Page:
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Column: What is it about North-South relations that leaves us cold?

Dialogue between Northern Ireland and the Irish Republic seems limited to transport and tourism, writes David McCann, and the general public is disinterested. So what to do to bring us closer together?

Dr David McCann Lecturer, Ulster University

WHAT IS IT about co-operation between Northern Ireland and the Irish Republic that inspires such little interest from the media and the general public? The Friday of last week saw a meeting between Taoiseach, Enda Kenny and First Minister, Peter Robinson, in Dublin with important issues like NAMA and the economic crisis being discussed. Yet strangely this meeting went almost uncovered by the media and without much interest from the general public.

In years gone by, meetings between Northern and Southern leaders received wide coverage and interest on both the symbolism of the two heads of government coming together and the issues they discussed.

So my question is: what’s changed over the past decade?

The lack of interest could possibly stem from the general ‘normalisation’ of relations between Northern and Southern Ireland. Gone are days when Northern Prime Minister, James Craig, met the Irish leader, WT Cosgrave, in 1926 to discuss the Boundary Commission which was set up to redraw the border. Also gone is the symbolism of such meetings, the day when Seán Lemass made a shock visit to Stormont to meet Terence O’Neill in 1965 after forty years of political hostilities between both states shocked not only the general public but also senior political figures.

Of course, more recently in 2007 we saw Ian Paisley publicly embrace Bertie Ahern in Dublin as not just his counterpart but as his friend. It should be remembered that this is the same Ian Paisley who threw snowballs at Taoiseach, Jack Lynch, as he met with Terence O’Neill in Stormont in 1967 and was a driving force in opposing the establishment of a Council of Ireland in 1974.

Clearly co-operation is not the political hot potato it once was as Paisley’s successor Peter Robinson has continued with this approach, advocating recently in his Carson lecture for a better relationship with the Irish Republic. Is this because when the Taoiseach and First Minister meet that they stay away from controversial issues? Well, I don’t think so as previous meetings like the O’Neill/Lemass summit went to great lengths to highlight the fact that their discussions were exclusively focused on economic issues like tourism and trade.

“Have we really just lost interest in one another both politically and socially?”

Could it be something more fundamental? Have we really just lost interest in one another both politically and socially?

A case in point is the recent referendum on the Fiscal Compact Treaty. A vote of immense economic importance to Northern Ireland as 75 per cent of exports from small and medium-sized businesses and 10 per cent of exports overall go to the Republic. Yet the average citizen in Northern Ireland could be forgiven for thinking that the referendum never happened at all with the minor levels of coverage that it received.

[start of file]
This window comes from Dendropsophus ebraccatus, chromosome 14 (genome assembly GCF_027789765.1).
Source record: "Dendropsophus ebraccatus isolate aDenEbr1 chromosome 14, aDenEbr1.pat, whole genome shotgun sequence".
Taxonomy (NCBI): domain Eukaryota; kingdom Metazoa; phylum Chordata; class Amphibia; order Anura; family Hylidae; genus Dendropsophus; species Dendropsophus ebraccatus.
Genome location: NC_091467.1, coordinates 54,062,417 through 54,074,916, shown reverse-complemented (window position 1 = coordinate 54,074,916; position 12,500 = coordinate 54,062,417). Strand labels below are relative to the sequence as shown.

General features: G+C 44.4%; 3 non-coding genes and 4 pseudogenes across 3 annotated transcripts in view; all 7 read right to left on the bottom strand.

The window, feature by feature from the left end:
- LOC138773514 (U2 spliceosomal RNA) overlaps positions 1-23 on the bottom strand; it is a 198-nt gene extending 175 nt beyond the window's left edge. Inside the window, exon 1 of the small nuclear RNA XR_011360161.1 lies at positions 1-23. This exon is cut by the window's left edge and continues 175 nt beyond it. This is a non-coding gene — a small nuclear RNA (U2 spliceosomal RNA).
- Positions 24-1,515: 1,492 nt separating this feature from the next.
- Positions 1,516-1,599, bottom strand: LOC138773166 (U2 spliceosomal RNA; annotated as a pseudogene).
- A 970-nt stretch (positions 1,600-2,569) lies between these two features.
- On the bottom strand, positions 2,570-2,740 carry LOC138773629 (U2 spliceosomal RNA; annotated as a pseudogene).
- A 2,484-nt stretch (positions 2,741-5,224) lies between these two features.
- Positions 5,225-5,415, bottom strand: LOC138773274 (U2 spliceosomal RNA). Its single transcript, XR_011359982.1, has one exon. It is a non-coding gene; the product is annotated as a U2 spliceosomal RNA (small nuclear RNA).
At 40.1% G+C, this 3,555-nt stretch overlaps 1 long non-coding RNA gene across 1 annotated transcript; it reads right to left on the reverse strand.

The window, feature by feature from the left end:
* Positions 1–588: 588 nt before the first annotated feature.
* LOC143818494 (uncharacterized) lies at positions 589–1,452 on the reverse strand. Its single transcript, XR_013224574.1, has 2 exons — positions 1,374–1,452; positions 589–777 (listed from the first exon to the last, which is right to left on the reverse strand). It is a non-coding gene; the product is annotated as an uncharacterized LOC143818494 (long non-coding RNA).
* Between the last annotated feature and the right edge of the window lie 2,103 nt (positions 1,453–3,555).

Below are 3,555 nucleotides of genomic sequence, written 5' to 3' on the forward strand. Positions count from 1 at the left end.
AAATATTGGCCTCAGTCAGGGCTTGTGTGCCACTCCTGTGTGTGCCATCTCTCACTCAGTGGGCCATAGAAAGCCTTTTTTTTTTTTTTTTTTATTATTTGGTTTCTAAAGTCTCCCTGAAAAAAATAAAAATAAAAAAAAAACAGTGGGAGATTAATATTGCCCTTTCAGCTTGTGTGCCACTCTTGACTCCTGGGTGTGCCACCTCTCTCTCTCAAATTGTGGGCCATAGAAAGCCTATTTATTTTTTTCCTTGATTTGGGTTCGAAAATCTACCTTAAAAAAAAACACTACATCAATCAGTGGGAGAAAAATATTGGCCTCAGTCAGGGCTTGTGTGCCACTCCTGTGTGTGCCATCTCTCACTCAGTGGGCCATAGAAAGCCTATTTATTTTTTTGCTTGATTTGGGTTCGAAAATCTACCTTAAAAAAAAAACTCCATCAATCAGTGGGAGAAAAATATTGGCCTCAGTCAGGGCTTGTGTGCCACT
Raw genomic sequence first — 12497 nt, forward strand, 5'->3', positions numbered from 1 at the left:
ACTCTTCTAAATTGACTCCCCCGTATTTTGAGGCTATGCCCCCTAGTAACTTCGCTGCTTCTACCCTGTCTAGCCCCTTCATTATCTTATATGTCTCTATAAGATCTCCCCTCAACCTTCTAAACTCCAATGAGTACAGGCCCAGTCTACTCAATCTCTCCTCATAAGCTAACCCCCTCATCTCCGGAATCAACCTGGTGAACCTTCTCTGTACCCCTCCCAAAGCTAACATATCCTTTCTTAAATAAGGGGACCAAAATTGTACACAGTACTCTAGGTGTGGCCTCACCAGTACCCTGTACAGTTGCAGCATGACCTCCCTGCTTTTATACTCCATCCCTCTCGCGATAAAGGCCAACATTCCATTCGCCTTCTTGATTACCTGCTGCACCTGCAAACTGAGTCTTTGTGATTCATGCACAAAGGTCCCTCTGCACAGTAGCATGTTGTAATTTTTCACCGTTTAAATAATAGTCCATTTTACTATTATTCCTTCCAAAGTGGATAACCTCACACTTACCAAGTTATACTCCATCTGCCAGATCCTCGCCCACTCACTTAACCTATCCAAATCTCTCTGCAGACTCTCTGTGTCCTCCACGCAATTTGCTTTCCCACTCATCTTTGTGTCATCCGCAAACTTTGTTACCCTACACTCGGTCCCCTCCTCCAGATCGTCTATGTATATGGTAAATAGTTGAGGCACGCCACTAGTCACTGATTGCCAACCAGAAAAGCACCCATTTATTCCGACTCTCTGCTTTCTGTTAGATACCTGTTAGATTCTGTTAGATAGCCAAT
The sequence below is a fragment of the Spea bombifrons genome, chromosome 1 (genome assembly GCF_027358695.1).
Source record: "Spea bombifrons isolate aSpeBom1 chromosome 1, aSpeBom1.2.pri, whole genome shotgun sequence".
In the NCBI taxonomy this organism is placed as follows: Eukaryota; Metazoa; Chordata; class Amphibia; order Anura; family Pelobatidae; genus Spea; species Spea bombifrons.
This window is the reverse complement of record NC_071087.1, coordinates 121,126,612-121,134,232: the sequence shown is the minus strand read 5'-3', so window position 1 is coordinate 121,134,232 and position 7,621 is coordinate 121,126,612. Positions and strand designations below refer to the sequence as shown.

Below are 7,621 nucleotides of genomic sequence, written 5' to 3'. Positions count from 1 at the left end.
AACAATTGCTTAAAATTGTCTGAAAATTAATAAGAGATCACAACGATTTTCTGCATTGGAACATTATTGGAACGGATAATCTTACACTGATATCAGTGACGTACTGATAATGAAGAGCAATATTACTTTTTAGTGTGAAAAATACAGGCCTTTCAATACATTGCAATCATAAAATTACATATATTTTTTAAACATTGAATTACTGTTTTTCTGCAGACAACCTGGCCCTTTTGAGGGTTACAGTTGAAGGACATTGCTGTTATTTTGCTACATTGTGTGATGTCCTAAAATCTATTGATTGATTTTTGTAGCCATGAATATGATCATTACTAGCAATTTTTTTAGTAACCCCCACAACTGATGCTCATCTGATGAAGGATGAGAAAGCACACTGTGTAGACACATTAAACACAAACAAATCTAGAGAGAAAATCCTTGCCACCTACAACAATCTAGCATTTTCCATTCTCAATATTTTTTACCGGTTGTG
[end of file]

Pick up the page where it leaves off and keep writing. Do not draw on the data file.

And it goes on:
The lack of interest is also apparent in the Republic too as Enda Kenny reneged on a commitment he gave to provide funds for a cross-border road project with minimal political fallout and little interest from the public. Despite the economic downturn, Northern Ireland and the Irish Republic are coming closer economically as NAMA is now the biggest owner of property in Northern Ireland and businesses along the border are now enjoying an economic boom as an estimated one in six households in the Republic shop in the North.

So has North-South co-operation failed to move with the times? Is it too focused on old issues such as transport and tourism? Should we adopt a new narrative for relations between North and South as being one of shopping bags and property ladders?

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“Relations between our two states should not be limited to day trips to Newry and ghost estates off the M1″

I hope not. Cross-border co-operation certainly does need a makeover – that means that in 2012 we should not limit important relations between our two states to day trips to Newry and ghost estates off the M1. Why is North-South co-operation not relevant to the general public anymore? Because the process surrounding it is distant and disengaged from the people, instead of holding ministerial summits both Enda Kenny and Peter Robinson could do well to invite important stake holders in our society to see where co-operation between the two governments could improve conditions on the island.

Neither Northern Ireland nor the Irish Republic should seek to live in isolation from one another. We should never forget that while both states take pride in their distinctive identities, a great strength is the international affiliations of which we are members namely the European Union and United Nations. If the financial crisis has taught us anything it’s that we are not isolated from one another as an election in Greece can have far-reaching consequences on life here in Ireland.

We should always take an active interest in the affairs of Northern and Southern Ireland and hope that our political leaders can co-operate effectively in mitigating the impact of the economic crisis.

David McCann is a PhD researcher in Irish politics at the University of Ulster.

About the author:

Dr David McCann  / Lecturer, Ulster University

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